Borrowed from Library.
When Katarina Bishop was three, her parents took her to the Louvre...to case it. For her seventh birthday, Katarina and her Uncle Eddie traveled to Austria...to steal the crown jewels. When Kat turned fifteen, she planned a con of her own--scamming her way into the best boarding school in the country, determined to leave the family business behind. Unfortunately, leaving "the life" for a normal life proves harder than she'd expected.Despite coming from the other side of the law, this new series by the author of the Gallagher Girls books has more in common with it than not. As such, it will appeal to most fans of the Gallagher Girls - those who enjoy quick reads with lots of action, humor, and a bit of romance, but who aren't overly burdened with the need for plausibility.
Soon, Kat's friend and former co-conspirator, Hale, appears out of nowhere to bring her back into the world she tried so hard to escape. But he has good reason: a powerful mobster's art collection has been stolen, and he wants it returned. Only a master thief could have pulled this job, and Kat’s father isn’t just on the suspect list, he is the list. Caught between Interpol and a far more deadly enemy, Kat’s dad needs her help.
For Kat there is only one solution: track down the paintings and steal them back. So what if it’s a spectacularly impossible job? She’s got two weeks, a teenage crew, and hopefully just enough talent to pull off the biggest heist in her family’s (very crooked) history--and, with any luck, steal her life back along the way.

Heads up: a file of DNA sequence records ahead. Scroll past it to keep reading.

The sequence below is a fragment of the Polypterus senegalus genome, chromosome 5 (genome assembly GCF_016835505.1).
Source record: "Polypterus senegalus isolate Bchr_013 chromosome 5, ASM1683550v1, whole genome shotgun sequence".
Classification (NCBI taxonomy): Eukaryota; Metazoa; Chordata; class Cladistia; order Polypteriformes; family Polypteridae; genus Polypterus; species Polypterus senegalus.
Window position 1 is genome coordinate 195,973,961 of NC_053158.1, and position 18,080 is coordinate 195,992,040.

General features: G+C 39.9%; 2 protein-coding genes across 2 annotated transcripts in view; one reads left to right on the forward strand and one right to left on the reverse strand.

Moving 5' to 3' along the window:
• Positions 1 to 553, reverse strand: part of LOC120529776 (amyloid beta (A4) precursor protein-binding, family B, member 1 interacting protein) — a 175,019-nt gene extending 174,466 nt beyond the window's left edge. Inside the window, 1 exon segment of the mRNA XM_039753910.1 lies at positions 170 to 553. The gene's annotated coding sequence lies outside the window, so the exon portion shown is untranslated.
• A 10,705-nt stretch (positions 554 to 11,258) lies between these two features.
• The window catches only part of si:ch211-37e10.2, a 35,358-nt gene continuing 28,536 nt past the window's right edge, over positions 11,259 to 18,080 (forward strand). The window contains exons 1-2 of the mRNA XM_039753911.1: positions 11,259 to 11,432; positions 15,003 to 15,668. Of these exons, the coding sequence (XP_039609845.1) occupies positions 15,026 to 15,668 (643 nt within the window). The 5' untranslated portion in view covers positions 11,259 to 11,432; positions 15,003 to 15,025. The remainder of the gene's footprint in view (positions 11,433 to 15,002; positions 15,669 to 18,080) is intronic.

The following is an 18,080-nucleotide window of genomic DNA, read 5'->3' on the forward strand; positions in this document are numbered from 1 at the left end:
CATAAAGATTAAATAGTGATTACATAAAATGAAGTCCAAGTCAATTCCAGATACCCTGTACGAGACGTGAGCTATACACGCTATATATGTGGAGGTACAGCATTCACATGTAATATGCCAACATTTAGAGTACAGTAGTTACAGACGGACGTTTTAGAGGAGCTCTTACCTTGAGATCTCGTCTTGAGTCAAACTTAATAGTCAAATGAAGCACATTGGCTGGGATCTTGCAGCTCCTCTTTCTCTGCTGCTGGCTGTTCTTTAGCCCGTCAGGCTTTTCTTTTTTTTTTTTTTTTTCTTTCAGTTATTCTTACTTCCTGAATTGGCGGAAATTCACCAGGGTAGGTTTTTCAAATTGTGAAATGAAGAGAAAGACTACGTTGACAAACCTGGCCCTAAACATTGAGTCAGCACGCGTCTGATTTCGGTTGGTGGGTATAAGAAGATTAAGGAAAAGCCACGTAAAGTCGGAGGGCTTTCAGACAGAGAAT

Kat is a very likeable character, but even with her background taken into consideration, she is a bit too poised and worldly to be a believable 15-year-old. Despite hearing her age early on, she was fixed firmly in our minds as at least 17. The story started slowly for us, and it wasn't until Kat walked into the bad guy's lair that we started becoming intrigued. There is some definite cleverness in the main heist at the end, and a history lesson concerning the Nazi theft of famous artwork added a bit of depth to the story.
It is unfortunate that there wasn't as much depth in the characters. We found them less three-dimensional than those in the Gallagher Girls books, and in fact saw a lot of crossover. Zach has a different name and background, for example, but he's still an obvious Zach.
There were other intriguing elements in the story that it appears will be built on in future titles, so that we look forward to. We hope we will also see the characters become a bit more real to the reader, and this series become more distinguishable from the other. A fun read with potential, we give it a
3 out of 5.